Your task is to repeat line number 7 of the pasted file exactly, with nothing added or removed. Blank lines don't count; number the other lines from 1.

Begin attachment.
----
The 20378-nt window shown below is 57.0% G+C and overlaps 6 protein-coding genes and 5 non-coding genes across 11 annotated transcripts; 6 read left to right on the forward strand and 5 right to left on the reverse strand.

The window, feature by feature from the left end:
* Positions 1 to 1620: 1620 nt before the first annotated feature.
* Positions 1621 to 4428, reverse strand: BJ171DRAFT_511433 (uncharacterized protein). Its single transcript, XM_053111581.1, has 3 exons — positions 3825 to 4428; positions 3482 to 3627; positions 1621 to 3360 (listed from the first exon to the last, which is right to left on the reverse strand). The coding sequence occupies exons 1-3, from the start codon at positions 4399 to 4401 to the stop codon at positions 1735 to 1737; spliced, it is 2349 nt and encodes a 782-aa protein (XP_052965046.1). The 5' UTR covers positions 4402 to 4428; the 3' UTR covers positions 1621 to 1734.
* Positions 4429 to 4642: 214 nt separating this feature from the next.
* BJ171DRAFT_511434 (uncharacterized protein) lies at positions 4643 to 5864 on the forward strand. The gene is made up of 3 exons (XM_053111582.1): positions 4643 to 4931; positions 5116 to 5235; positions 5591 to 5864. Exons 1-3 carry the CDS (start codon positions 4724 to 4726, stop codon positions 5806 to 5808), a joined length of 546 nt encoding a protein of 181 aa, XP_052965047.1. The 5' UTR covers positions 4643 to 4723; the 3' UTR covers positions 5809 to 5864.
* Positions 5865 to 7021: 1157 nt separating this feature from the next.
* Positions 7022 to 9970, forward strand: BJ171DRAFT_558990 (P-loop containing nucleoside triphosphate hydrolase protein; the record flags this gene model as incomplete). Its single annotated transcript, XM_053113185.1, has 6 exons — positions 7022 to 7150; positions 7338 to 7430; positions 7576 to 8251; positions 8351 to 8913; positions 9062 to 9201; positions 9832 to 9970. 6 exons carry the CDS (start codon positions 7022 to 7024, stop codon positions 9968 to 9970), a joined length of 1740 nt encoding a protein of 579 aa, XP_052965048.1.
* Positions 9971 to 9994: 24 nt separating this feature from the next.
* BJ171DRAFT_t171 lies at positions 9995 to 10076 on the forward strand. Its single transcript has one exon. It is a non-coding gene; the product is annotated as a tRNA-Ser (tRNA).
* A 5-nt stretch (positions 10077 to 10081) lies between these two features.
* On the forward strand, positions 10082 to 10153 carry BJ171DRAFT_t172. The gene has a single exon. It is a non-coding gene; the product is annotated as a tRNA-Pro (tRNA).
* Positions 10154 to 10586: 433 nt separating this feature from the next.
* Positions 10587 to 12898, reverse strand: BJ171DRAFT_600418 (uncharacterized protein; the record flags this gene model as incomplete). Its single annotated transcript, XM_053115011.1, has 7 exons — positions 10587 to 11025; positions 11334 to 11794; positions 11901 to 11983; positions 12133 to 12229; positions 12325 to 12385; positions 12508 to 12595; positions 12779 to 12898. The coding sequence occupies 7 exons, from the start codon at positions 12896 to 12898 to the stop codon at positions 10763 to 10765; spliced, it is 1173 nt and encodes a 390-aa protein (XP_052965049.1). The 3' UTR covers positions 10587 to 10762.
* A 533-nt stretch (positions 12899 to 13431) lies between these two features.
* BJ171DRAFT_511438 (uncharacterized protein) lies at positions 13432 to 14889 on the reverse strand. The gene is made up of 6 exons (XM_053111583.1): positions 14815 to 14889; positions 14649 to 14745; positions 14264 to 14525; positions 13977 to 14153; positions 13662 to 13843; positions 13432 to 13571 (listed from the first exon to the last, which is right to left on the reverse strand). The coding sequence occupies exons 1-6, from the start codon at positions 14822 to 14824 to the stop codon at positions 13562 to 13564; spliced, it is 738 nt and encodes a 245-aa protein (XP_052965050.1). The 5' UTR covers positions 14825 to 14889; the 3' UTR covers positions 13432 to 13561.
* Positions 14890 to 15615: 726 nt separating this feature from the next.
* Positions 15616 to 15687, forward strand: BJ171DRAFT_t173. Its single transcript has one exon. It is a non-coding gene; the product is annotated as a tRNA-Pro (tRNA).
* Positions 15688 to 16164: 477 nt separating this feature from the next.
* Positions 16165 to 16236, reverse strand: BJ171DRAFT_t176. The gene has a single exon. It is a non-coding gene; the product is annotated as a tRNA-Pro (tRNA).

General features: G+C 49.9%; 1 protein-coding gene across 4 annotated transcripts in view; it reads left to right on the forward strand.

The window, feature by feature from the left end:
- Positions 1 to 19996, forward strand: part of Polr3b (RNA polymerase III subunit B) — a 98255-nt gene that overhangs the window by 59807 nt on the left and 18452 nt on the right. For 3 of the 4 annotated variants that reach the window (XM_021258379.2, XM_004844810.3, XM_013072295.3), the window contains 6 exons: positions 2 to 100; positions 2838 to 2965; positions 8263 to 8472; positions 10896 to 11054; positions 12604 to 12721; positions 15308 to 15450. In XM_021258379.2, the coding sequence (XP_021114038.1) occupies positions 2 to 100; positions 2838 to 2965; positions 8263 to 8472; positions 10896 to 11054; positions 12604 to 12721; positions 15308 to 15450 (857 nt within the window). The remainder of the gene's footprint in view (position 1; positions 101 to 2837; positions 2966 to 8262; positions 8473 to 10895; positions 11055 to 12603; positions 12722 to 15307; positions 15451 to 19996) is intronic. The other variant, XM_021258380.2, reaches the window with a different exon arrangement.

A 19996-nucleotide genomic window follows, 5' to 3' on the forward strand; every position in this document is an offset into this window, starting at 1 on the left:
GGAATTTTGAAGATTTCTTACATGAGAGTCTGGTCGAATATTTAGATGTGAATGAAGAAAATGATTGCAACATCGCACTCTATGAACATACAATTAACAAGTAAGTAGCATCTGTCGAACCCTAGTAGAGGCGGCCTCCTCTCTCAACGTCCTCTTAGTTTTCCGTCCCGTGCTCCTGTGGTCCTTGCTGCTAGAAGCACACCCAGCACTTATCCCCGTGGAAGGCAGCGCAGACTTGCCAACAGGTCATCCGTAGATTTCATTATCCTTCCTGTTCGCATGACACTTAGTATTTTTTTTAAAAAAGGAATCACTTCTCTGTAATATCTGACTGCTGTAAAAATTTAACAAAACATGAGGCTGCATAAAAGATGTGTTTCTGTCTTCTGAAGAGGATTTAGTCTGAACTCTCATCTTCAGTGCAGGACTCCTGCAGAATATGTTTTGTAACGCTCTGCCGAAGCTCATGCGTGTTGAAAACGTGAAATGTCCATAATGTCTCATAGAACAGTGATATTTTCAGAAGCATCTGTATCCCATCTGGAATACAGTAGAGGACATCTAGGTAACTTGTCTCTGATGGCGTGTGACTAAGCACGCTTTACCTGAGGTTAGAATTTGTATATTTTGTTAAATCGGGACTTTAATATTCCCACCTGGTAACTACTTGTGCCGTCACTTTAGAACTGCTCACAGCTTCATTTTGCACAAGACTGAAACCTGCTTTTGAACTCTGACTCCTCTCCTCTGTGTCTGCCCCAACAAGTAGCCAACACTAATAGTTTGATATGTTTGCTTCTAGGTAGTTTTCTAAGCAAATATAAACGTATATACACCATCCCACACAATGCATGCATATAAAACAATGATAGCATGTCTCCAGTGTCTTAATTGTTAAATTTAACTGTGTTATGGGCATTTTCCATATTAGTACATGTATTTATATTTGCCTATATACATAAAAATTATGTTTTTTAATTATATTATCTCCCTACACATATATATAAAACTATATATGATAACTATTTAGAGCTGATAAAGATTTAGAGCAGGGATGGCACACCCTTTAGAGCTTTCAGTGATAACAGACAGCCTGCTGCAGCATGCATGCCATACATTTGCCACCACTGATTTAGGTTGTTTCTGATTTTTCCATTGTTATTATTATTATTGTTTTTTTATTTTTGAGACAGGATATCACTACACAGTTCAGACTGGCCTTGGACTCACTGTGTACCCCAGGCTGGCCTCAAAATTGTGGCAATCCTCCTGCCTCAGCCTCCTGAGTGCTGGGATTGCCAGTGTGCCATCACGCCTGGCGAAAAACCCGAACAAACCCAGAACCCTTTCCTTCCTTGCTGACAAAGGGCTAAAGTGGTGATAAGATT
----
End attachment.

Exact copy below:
* Positions 5865 to 7021: 1157 nt separating this feature from the next.